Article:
In a seminal paper more than 20 years ago, scientists described a device that was capable of causing drops of water placed on it to move uphill. However, as it turned out in subsequent research, drops of water are notoriously difficult to move from where they lie, unless they are large enough to be moved by gravity. In the absence of a microtube or of a channel - as they are required by most microfluidic devices - it usually is not possible to apply the pressure needed to induce liquid movement. An alternative approach, developed by researchers in Italy, is to pattern a gradient on a surface which allows a droplet to move in order to minimize its free energy.
While researchers are working on developing more cost-effective nanolithographic tools such as for instance superlens lithography, one of the key problems with nanofabrication is how to generate ever-challenging patterns with high resolution - especially for 3D nanostructures - and at the same time substantially reduce the cost of the process. A novel nanolithography method is based on light scattering from nanoparticles, which can generate 3D hollow-core structures that resembles 'nano-volcanoes'. Different from traditional lithography methods that are typically based on complex systems, this process relies solely on the light interaction with a single nanoparticle. No masks and external optics are needed in this approach, and light is manipulated into the desired optical pattern solely by the colloids.
Despite significant advances in the medical/surgical management of severe thermal injury, wound infection and subsequent sepsis persist as frequent causes of morbidity and mortality for burn victims not only due to the extensive compromise of the protective barrier against microbial invasion, but also as a result of growing pathogen resistance to our therapeutic options. Researchers have now demonstrated that encapsulating Amphotericin B, a intravenously administered potent fungicidal polyene macrolide, in nanoparticles increased its killing impact against numerous candida species, was more effective at preventing candidal biofilm formation, and cleared a mouse burn model infected with candida more effectively than solubilized amphotericin.
In terms of weight and size, batteries have become one of the limiting factors in the continuous process of developing smaller and higher performance electronic devices. To meet the demand for batteries having higher energy density and improved cycle characteristics, researchers have been making tremendous efforts to develop new electrode materials or design new structures of electrode materials. Researchers have now investigated the atomistic nature of the lithiation mechanism in individual tin dioxide nanowires by in situ transmission electron microscope and complementary density functional theory simulation.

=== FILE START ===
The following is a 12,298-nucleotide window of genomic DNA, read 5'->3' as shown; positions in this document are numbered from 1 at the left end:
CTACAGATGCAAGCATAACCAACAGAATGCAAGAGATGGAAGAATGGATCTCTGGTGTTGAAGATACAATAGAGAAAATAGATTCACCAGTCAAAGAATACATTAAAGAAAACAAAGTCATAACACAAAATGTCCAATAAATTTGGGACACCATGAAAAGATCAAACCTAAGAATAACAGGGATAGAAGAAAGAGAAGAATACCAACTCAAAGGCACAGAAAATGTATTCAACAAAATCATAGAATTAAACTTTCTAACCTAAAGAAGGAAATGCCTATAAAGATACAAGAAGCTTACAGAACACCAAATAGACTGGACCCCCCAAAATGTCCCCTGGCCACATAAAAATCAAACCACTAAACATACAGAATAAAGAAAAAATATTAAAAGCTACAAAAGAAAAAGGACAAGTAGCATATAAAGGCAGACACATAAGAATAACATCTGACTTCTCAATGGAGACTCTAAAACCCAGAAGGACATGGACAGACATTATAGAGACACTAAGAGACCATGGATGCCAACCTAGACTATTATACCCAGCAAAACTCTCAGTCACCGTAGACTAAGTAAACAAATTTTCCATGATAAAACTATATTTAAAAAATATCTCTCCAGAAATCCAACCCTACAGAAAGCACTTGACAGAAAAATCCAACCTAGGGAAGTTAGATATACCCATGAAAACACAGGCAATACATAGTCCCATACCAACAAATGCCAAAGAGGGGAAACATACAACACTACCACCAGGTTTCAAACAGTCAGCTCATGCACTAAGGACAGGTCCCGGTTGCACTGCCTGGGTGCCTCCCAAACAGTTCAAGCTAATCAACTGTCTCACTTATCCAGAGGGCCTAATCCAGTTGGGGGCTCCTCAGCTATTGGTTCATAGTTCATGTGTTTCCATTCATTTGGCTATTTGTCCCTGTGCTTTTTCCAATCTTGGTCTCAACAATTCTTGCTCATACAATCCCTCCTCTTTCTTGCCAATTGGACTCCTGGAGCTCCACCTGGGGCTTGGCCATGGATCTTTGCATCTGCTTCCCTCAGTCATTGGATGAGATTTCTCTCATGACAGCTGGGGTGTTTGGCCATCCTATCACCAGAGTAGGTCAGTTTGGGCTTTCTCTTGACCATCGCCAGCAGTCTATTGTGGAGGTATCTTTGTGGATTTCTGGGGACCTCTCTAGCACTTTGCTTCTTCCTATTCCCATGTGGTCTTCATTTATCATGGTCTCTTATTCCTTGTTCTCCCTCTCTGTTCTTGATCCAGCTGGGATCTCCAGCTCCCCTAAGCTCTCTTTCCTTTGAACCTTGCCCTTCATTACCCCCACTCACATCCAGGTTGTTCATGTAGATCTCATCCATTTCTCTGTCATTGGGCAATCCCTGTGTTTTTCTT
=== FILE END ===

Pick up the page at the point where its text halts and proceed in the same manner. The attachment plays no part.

While nanoparticles are emerging as drug carriers for targeted nanomedicines, preclinical assays to test nanoparticle efficacy are hampered by the lack of methods to quantitatively determine internalized particles. A novel method is suited to pave the way for preclinical testing of nanoparticles to establish dose-efficacy relationships and to optimize biophysical and biochemical parameters in order to make better drug delivery vehicles. The team demonstrated that it is possible to determine the exact number of nanoparticles inside a cell through a combination of three methods and a mathematical model which they developed to link the data from these three methods.
Under an applied magnetic field, iron oxide nanoparticles trigger cancer cell death by bursting intracellular organelles. These findings offer a new strategy to treat cancer using nanomaterials. Researchers may be able to administer magnetic nanoparticles externally, allow them to accumulate at the tumor site, and then irradiate them with a magnetic field to induce cancer cell death. In the past, antibodies and small molecules were used to trigger apoptosis in cancer cells. However, cancer cells often adapt to resist these treatments. Because iron oxide nanoparticles cause physical damage to cancer cells, it is difficult for them to develop resistance.
Fractals are structures built up from repeated sizings of a simple shape to make a complex one. A fractal is a geometric structure that can repeat itself towards infinity. Zooming in on a fragment of it, the original structure becomes visible again. In biological systems, fractal structures can be found everywhere - bronchial trees, vasculature, and nerve cells. These amazing structures can provide a specific interfacial contact mode that is highly efficient for absorbing sunlight, transporting nutrition, exchanging oxygen and carbon dioxide, and signal transduction. Researchers have now demonstrated the fabrication of programmable fractal gold nanostructured interfaces and their outstanding specific recognition of rare cancer cells from whole blood samples along with their effective release capability.
One major challenge in contemporary science is to accomplish with synthetic building blocks what nature does so well, that is, creating complex and functional structures through multiple levels of assembly of biomolecules. Bottom-up engineering of nanostructures that assemble themselves from polymer molecules are bound to become useful tools in chemistry. To that end, researchers are using block copolymer based micellar architectures to form hierarchical superstructures with defined shape and geometry. Researchers have now demonstrate that nanoparticles tethered with block copolymers resemble micelles that can assemble into well-ordered higher level mesostructures.